What do you feel is the biggest challenge when setting up and working on a shoot?
I would say that pre-production is the hardest part. What makes it worst is when talent cancels while I am on set waiting for them to show up. That is my biggest peeve. Nothing is worse than spending days preparing for a shoot and your subject cancels on you for a lame reason.
Do you have any funny/crazy/weird photo shoot experience that stands out?
I recently did a funny shoot in Belgium, where I took portraits of a Ghanaian gentleman named Orlando, who designs and makes his own eccentric clothes. We did a four-hour portrait session, where we walked around the Ixelles neighbourhood in Brussels, shooting in alleys, a Turkish pizza spot and on the street. During the shoot, Orlando recounted folk tales from Ghana and shed some light on his creative process. He also requested pizza for lunch, which worked out perfectly because it matched one of his many outfits.
What are some of your upcoming projects that we should be on the lookout for?
I am currently working with a great team towards bringing the Manifesto Festival (www.themanifesto.ca) to Barbados soon. Manifesto Community Projects is a non-profit organization that started with an arts festival in Toronto, Canada, four years ago and has grown to a huge movement in Canada and Jamaica. Manifesto provides a platform and resources needed to advance the growth of the arts as a tool for positive change on the individual, community and national level.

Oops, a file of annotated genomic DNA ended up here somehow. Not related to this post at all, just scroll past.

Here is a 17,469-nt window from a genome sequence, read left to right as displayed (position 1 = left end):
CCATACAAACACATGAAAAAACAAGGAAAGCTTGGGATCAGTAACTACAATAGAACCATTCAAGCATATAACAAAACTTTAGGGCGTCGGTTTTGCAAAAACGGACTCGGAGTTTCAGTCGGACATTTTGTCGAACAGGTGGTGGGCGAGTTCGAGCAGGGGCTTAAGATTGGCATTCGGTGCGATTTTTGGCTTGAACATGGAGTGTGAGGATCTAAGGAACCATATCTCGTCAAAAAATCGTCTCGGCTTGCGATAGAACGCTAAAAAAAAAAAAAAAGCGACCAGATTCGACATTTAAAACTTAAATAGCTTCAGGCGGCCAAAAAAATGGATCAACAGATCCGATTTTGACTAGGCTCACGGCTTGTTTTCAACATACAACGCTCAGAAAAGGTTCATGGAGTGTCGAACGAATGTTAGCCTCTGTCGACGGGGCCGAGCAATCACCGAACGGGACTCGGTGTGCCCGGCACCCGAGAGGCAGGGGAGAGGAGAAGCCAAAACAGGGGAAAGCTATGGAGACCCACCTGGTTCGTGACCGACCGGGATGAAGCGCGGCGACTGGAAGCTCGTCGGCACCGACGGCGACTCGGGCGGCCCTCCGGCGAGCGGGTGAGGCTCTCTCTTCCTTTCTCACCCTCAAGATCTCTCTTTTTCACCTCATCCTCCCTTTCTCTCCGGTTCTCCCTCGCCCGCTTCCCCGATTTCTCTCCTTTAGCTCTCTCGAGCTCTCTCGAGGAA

Now it is Barbados’ turn to showcase, energize, and connect our talented art scene with Barbados and the whole world.
Are you planning to set up shop here?
My ideal situation would be to keep Barbados as my base and continue to travel as much as possible for commissioned work, gallery shows, and artist-in-residency programmes. I would also like to try my hand at creative direction someday.
How is the international scene different from Barbados?
I have found that the art scene in Barbados is rich with talent, but there are not enough opportunities for young artists to showcase their work and there isn’t much support from the public. When I go overseas to places like New York, San Francisco, London, Vancouver, Paris or Berlin what you see is art everywhere. There are places for young artists to meet, study, display, and discuss their work. The supporting creative industries are flourishing in these cities, so there is a vital relationship between the creative industries and art community.
Do you put pressure on yourself in terms of the quality of your work?
I am definitely my worst critic. There are so many amazing photographers out there, if I didn’t hold myself to a high standard I would get totally lost in the mix.
Art is such a competitive field. What do you think it takes for an artist to succeed?
I am trying to figure that one out for myself. But so far I have learnt that dedication to your work and constant networking goes a very long way. Also paying attention to detail.